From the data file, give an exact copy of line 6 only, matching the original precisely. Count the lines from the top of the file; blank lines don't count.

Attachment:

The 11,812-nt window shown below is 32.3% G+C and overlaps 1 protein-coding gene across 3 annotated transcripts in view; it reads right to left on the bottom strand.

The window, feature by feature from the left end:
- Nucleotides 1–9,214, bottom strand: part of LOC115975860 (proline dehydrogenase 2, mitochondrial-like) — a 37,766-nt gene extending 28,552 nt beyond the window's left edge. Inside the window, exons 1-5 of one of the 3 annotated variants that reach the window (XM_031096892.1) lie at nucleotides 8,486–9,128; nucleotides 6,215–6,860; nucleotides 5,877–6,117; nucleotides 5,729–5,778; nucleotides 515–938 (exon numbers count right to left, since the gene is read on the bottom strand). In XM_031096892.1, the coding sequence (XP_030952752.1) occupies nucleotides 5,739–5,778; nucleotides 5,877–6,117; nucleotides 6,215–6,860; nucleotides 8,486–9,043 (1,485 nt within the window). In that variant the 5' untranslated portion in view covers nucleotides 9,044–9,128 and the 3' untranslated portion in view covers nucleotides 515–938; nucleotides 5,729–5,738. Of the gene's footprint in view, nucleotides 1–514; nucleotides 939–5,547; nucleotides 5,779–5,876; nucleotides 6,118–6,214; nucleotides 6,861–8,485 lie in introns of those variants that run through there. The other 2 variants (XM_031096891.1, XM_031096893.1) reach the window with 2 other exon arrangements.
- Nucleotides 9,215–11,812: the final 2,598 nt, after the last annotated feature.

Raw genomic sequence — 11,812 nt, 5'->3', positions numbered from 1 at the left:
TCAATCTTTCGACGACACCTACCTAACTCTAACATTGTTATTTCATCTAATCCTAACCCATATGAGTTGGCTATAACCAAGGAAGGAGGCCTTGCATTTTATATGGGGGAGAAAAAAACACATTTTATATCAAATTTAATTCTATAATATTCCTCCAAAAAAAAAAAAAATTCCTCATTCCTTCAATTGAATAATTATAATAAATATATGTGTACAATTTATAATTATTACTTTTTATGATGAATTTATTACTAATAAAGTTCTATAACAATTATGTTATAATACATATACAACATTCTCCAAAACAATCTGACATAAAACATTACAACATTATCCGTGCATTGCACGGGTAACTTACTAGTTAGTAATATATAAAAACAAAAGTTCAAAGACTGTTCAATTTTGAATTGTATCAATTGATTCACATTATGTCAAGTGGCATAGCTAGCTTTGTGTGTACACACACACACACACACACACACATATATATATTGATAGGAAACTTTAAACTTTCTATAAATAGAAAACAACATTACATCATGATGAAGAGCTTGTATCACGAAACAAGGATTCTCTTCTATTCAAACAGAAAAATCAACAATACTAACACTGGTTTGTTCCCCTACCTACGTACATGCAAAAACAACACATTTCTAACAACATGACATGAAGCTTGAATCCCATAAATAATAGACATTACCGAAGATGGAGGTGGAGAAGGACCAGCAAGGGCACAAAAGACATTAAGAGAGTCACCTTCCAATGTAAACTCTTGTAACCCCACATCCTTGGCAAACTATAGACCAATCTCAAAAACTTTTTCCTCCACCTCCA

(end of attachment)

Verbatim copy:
TCAATCTTTCGACGACACCTACCTAACTCTAACATTGTTATTTCATCTAATCCTAACCCATATGAGTTGGCTATAACCAAGGAAGGAGGCCTTGCATTTTATATGGGGGAGAAAAAAACACATTTTATATCAAATTTAATTCTATAATATTCCTCCAAAAAAAAAAAAAATTCCTCATTCCTTCAATTGAATAATTATAATAAATATATGTGTACAATTTATAATTATTACTTTTTATGATGAATTTATTACTAATAAAGTTCTATAACAATTATGTTATAATACATATACAACATTCTCCAAAACAATCTGACATAAAACATTACAACATTATCCGTGCATTGCACGGGTAACTTACTAGTTAGTAATATATAAAAACAAAAGTTCAAAGACTGTTCAATTTTGAATTGTATCAATTGATTCACATTATGTCAAGTGGCATAGCTAGCTTTGTGTGTACACACACACACACACACACACACATATATATATTGATAGGAAACTTTAAACTTTCTATAAATAGAAAACAACATTACATCATGATGAAGAGCTTGTATCACGAAACAAGGATTCTCTTCTATTCAAACAGAAAAATCAACAATACTAACACTGGTTTGTTCCCCTACCTACGTACATGCAAAAACAACACATTTCTAACAACATGACATGAAGCTTGAATCCCATAAATAATAGACATTACCGAAGATGGAGGTGGAGAAGGACCAGCAAGGGCACAAAAGACATTAAGAGAGTCACCTTCCAATGTAAACTCTTGTAACCCCACATCCTTGGCAAACTATAGACCAATCTCAAAAACTTTTTCCTCCACCTCCA